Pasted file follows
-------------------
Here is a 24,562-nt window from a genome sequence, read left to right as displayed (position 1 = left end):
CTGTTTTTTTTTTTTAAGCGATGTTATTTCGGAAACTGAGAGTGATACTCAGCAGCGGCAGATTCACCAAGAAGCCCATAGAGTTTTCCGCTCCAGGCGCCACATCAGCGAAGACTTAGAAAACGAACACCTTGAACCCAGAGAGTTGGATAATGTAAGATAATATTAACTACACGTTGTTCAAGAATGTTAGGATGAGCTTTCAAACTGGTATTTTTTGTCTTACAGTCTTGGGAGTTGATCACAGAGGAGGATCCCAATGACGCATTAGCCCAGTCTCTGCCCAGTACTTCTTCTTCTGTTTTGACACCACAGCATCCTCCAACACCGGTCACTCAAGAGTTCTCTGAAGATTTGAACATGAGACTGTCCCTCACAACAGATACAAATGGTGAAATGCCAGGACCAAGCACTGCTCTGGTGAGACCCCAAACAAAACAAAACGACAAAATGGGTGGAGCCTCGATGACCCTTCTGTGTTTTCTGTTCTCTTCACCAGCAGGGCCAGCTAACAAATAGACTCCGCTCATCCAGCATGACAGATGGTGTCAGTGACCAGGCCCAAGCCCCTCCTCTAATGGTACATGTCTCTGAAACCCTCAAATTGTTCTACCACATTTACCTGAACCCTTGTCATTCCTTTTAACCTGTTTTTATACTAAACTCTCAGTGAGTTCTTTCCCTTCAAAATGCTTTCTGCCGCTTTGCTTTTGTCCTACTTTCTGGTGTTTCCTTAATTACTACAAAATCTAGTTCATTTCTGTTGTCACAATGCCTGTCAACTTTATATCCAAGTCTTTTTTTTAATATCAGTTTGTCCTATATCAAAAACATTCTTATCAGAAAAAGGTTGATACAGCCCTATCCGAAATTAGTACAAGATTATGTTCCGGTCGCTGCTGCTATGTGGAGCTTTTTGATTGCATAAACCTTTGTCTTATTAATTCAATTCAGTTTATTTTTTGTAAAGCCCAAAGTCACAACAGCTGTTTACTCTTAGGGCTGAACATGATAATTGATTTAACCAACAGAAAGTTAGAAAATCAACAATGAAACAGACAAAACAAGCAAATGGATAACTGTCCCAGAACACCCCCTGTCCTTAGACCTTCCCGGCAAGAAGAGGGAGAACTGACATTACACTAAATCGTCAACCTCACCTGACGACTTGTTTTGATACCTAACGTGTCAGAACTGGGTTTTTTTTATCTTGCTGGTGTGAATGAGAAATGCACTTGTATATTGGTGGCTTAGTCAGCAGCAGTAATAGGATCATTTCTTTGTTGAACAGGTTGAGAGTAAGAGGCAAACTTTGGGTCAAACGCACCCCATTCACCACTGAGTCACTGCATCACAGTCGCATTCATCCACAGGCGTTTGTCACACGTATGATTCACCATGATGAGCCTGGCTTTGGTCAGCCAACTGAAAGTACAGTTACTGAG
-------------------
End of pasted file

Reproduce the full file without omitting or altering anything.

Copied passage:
Here is a 24,562-nt window from a genome sequence, read left to right as displayed (position 1 = left end):
CTGTTTTTTTTTTTTAAGCGATGTTATTTCGGAAACTGAGAGTGATACTCAGCAGCGGCAGATTCACCAAGAAGCCCATAGAGTTTTCCGCTCCAGGCGCCACATCAGCGAAGACTTAGAAAACGAACACCTTGAACCCAGAGAGTTGGATAATGTAAGATAATATTAACTACACGTTGTTCAAGAATGTTAGGATGAGCTTTCAAACTGGTATTTTTTGTCTTACAGTCTTGGGAGTTGATCACAGAGGAGGATCCCAATGACGCATTAGCCCAGTCTCTGCCCAGTACTTCTTCTTCTGTTTTGACACCACAGCATCCTCCAACACCGGTCACTCAAGAGTTCTCTGAAGATTTGAACATGAGACTGTCCCTCACAACAGATACAAATGGTGAAATGCCAGGACCAAGCACTGCTCTGGTGAGACCCCAAACAAAACAAAACGACAAAATGGGTGGAGCCTCGATGACCCTTCTGTGTTTTCTGTTCTCTTCACCAGCAGGGCCAGCTAACAAATAGACTCCGCTCATCCAGCATGACAGATGGTGTCAGTGACCAGGCCCAAGCCCCTCCTCTAATGGTACATGTCTCTGAAACCCTCAAATTGTTCTACCACATTTACCTGAACCCTTGTCATTCCTTTTAACCTGTTTTTATACTAAACTCTCAGTGAGTTCTTTCCCTTCAAAATGCTTTCTGCCGCTTTGCTTTTGTCCTACTTTCTGGTGTTTCCTTAATTACTACAAAATCTAGTTCATTTCTGTTGTCACAATGCCTGTCAACTTTATATCCAAGTCTTTTTTTTAATATCAGTTTGTCCTATATCAAAAACATTCTTATCAGAAAAAGGTTGATACAGCCCTATCCGAAATTAGTACAAGATTATGTTCCGGTCGCTGCTGCTATGTGGAGCTTTTTGATTGCATAAACCTTTGTCTTATTAATTCAATTCAGTTTATTTTTTGTAAAGCCCAAAGTCACAACAGCTGTTTACTCTTAGGGCTGAACATGATAATTGATTTAACCAACAGAAAGTTAGAAAATCAACAATGAAACAGACAAAACAAGCAAATGGATAACTGTCCCAGAACACCCCCTGTCCTTAGACCTTCCCGGCAAGAAGAGGGAGAACTGACATTACACTAAATCGTCAACCTCACCTGACGACTTGTTTTGATACCTAACGTGTCAGAACTGGGTTTTTTTTATCTTGCTGGTGTGAATGAGAAATGCACTTGTATATTGGTGGCTTAGTCAGCAGCAGTAATAGGATCATTTCTTTGTTGAACAGGTTGAGAGTAAGAGGCAAACTTTGGGTCAAACGCACCCCATTCACCACTGAGTCACTGCATCACAGTCGCATTCATCCACAGGCGTTTGTCACACGTATGATTCACCATGATGAGCCTGGCTTTGGTCAGCCAACTGAAAGTACAGTTACTGAG